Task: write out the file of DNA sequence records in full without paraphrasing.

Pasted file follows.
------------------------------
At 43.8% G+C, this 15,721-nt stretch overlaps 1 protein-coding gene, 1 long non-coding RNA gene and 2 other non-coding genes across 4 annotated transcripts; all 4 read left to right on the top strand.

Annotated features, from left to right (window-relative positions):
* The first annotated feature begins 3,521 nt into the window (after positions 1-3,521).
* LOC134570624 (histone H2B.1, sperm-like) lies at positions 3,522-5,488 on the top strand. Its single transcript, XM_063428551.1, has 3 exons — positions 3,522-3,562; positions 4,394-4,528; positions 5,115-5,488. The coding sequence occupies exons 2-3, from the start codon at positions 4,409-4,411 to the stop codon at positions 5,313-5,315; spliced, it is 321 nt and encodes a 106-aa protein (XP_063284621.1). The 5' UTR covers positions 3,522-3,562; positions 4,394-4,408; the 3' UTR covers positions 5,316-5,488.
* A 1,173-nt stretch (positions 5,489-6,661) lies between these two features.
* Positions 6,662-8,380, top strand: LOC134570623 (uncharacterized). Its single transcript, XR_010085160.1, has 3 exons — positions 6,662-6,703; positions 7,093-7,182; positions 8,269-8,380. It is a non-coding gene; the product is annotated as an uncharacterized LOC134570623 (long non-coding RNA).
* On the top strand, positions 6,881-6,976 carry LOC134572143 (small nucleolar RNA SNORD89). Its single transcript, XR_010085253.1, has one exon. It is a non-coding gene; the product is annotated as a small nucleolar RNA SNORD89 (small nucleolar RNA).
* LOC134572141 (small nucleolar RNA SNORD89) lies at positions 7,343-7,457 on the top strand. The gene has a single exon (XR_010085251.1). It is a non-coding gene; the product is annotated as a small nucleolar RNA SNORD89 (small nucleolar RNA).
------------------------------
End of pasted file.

At 43.8% G+C, this 15,721-nt stretch overlaps 1 protein-coding gene, 1 long non-coding RNA gene and 2 other non-coding genes across 4 annotated transcripts; all 4 read left to right on the top strand.

Annotated features, from left to right (window-relative positions):
* The first annotated feature begins 3,521 nt into the window (after positions 1-3,521).
* LOC134570624 (histone H2B.1, sperm-like) lies at positions 3,522-5,488 on the top strand. Its single transcript, XM_063428551.1, has 3 exons — positions 3,522-3,562; positions 4,394-4,528; positions 5,115-5,488. The coding sequence occupies exons 2-3, from the start codon at positions 4,409-4,411 to the stop codon at positions 5,313-5,315; spliced, it is 321 nt and encodes a 106-aa protein (XP_063284621.1). The 5' UTR covers positions 3,522-3,562; positions 4,394-4,408; the 3' UTR covers positions 5,316-5,488.
* A 1,173-nt stretch (positions 5,489-6,661) lies between these two features.
* Positions 6,662-8,380, top strand: LOC134570623 (uncharacterized). Its single transcript, XR_010085160.1, has 3 exons — positions 6,662-6,703; positions 7,093-7,182; positions 8,269-8,380. It is a non-coding gene; the product is annotated as an uncharacterized LOC134570623 (long non-coding RNA).
* On the top strand, positions 6,881-6,976 carry LOC134572143 (small nucleolar RNA SNORD89). Its single transcript, XR_010085253.1, has one exon. It is a non-coding gene; the product is annotated as a small nucleolar RNA SNORD89 (small nucleolar RNA).
* LOC134572141 (small nucleolar RNA SNORD89) lies at positions 7,343-7,457 on the top strand. The gene has a single exon (XR_010085251.1). It is a non-coding gene; the product is annotated as a small nucleolar RNA SNORD89 (small nucleolar RNA).